The threat to Jewish communities from terrorism and rising anti-Semitism were on the agenda when European Jewish leaders met Vladimir Putin on Tuesday.
Meeting in Moscow, a delegation, including Board of Deputies president, Jonathan Arkush, raised issues of concern with the president.
EJC President Dr. Moshe Kantor spoke about the rise in threat to Jewish communities in Europe, claiming it is “the worst it has been since the end of the Second World War”.
“It is not only the terror attacks against our communities, like in Toulouse, Brussels, Paris and Copenhagen” he said, “but a daily feeling of fear to walk in the streets as Jews, or the necessity to live behind thick security doors, cameras and high fences.”
He added, the EJC were “glad to report that statistically anti-Semitism in Russia has decreased”, commending Russia “in the fight against those who target Jews.”
On global terrorism, Kantor said: “While Jews were once again a prominent target for global terror during 2015, the attacks in Paris, the U.S., and elsewhere, and the mass murder of Russians on an airline in the Sinai, show that the terrorists target us all.. As usual, what starts with the Jews never ends there.”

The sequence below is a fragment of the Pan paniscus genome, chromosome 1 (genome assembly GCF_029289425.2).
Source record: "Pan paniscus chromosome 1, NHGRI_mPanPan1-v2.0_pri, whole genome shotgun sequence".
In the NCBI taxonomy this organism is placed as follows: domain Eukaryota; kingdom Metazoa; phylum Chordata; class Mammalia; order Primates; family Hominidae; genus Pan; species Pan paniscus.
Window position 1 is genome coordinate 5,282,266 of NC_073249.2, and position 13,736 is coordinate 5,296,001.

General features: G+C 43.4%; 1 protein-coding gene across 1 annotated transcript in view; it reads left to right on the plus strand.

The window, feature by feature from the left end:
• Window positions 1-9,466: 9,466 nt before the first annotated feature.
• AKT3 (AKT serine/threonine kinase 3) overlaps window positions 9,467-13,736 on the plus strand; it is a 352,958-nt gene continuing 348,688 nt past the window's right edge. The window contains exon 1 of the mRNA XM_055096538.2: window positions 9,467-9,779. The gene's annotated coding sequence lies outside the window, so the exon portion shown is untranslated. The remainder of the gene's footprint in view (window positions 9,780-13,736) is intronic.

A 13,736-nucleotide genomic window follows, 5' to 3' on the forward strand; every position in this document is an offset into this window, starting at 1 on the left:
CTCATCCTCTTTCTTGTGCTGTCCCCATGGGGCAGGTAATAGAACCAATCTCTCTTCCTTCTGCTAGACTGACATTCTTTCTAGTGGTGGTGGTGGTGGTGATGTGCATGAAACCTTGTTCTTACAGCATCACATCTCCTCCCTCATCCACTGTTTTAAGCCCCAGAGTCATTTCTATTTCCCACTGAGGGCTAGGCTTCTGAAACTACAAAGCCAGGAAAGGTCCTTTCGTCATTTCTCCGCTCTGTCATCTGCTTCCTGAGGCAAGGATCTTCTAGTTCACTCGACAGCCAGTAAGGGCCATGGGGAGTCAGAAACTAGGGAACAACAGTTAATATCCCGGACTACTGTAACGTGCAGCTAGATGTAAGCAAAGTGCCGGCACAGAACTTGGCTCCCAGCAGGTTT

He called for ‘all pragmatic nations of the world’ to be “united in defeating global terror”, with a focus on so-called Islamic State.
“We must put aside all other differences because last year showed that this is the greatest current threat to our societies.”
Russia has the second largest Jewish community in Europe.
The European Jewish Congress is the representative organisation of European Jewish Communities. The delegation included representatives from the UK, France, Russia, and six other